Most hosting services censor their customers’ content. Sex-friendly hosting companies are rare. There are a few. One that I like is EasyWP, which is offered by Namecheap.com. Namecheap is one of the world’s largest domain name registrars. They are famous for their steadfast defense of their customer’s privacy. Other registrars like Godaddy have frequently caved to government pressure and revealed details about their customers. Anyway, Namecheap offers EasyWP which is an inexpensive, easy-to-use WordPress hosting service. We used it for a couple of years. We only left because they restricted the use of a plugin we like. It’s the one that shows links to the latest posts on blogs we follow.

Quite a few bloggers have no experience working with websites. There is a learning curve associated with starting any blog. Services like Blogger and WordPress.com make it a little easier. EasyWP is just as simple to use as WordPress.com. It’s too bad that WordPress.com is so anti-sex. I hope that Thumper decides to move his site to a friendlier host.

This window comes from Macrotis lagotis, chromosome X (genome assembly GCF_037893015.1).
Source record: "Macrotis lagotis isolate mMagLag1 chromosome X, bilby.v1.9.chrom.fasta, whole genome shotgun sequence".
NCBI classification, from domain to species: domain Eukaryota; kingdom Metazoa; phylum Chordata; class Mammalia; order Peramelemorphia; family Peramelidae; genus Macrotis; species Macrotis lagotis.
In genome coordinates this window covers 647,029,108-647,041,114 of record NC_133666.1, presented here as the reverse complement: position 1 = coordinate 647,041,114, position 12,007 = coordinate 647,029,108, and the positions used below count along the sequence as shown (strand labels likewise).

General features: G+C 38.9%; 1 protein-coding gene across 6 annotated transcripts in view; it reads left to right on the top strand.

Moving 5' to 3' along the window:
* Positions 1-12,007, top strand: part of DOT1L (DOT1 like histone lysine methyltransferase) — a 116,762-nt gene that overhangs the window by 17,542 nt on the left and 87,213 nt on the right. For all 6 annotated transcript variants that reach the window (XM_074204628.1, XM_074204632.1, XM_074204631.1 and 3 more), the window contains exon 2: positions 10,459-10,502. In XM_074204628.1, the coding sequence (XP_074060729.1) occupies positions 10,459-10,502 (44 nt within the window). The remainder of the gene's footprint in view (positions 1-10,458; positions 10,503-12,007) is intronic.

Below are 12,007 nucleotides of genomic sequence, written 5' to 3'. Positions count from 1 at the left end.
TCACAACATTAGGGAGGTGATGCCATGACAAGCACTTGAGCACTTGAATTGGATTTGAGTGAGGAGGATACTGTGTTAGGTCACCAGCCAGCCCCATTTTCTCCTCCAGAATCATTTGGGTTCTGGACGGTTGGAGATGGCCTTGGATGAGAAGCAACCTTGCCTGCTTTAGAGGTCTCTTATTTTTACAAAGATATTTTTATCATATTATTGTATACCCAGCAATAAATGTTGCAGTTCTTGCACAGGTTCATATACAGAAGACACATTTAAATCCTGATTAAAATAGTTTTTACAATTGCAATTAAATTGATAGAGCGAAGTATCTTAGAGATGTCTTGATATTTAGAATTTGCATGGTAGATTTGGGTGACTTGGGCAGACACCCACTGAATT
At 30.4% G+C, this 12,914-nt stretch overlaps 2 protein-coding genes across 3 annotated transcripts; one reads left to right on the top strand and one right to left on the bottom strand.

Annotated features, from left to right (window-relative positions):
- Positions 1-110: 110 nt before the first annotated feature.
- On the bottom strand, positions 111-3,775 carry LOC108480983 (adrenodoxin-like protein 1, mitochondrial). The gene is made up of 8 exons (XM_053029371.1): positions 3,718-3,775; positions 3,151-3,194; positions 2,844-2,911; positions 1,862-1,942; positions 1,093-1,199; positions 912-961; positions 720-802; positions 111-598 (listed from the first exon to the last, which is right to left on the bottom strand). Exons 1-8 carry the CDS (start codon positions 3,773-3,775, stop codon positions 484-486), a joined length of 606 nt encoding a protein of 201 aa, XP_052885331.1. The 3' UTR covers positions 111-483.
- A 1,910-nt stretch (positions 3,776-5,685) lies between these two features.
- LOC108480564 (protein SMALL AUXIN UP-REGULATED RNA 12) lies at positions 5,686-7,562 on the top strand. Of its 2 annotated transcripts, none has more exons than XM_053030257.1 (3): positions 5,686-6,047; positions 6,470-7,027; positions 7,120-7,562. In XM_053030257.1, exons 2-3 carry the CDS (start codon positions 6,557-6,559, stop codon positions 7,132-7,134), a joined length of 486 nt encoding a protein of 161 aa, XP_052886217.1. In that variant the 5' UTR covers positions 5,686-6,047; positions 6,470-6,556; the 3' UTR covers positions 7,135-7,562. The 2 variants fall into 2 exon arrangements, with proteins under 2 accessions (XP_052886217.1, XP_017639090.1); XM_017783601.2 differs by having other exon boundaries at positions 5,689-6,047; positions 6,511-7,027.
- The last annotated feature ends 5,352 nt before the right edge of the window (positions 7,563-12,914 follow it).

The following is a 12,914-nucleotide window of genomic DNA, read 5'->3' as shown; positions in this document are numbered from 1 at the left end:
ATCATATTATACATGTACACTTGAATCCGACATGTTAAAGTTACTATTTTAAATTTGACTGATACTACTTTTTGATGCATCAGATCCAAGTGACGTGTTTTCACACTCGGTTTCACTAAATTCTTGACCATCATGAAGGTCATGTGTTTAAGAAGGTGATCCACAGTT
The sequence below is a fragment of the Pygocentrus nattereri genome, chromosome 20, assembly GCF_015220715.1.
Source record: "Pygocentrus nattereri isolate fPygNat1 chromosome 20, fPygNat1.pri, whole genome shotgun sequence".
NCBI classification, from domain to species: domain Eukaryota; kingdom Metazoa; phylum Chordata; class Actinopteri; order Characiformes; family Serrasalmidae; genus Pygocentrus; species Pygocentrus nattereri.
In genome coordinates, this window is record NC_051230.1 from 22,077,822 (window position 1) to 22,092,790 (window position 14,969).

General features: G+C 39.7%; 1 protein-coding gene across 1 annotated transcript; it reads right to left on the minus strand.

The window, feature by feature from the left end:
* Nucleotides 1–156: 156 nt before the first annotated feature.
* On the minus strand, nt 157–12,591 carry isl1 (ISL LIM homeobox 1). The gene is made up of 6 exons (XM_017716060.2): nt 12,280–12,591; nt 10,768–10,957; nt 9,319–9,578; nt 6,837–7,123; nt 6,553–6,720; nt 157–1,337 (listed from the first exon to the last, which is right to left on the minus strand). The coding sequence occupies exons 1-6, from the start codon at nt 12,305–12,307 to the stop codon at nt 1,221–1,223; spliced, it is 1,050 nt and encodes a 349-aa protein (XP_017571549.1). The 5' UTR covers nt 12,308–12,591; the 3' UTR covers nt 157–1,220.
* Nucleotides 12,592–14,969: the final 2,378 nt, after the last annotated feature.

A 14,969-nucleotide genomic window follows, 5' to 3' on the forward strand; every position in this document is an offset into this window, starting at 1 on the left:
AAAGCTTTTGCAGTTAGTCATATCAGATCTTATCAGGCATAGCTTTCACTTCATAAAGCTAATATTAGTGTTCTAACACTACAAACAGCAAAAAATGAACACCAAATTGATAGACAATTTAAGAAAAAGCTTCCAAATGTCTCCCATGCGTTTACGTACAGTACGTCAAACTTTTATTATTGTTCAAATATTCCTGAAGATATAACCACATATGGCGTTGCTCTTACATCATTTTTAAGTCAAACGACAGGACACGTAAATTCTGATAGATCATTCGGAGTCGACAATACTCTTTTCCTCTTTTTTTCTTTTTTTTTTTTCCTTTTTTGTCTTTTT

We’ve been streaming “Restaurant Impossible,” a Food Network program that’s been on for over twenty seasons. In the show, a self-important, British self-styled celebrity chef visits bad restaurants and supposedly fixes them in just two days. Watching the show is like watching train wrecks. It’s obviously phony and according to the Food Network site, almost all of the restaurants fail shortly after the “chef” leaves.

We’re well past season ten. I’m amazed every time at how horrible the conditions are at these places. They are hemorrhaging money but still get people to eat there. It’s hard to believe that these places are allowed to remain open. Yuck! It makes me even less inclined to try new places to eat.

The reason I decided to bring this up is that much of the content I find on the Internet is like those bad restaurants. The content is horribly inaccurate, the writing is at a second-grade level, and the writers surprise me that they can work a keyboard at all. I won’t name names, but take a look at some other male chastity sites and forums. Yeesh! Maybe we need a new reality show, “Website Impossible.”

Each week a needy blogger would get two days of help with the design and content of their website. A self-styled blogging expert would expand his ego while pretending to help the hapless blogger. No, I’m not thinking of myself as either the host or a hapless blogger. I might qualify as the latter, but no thanks.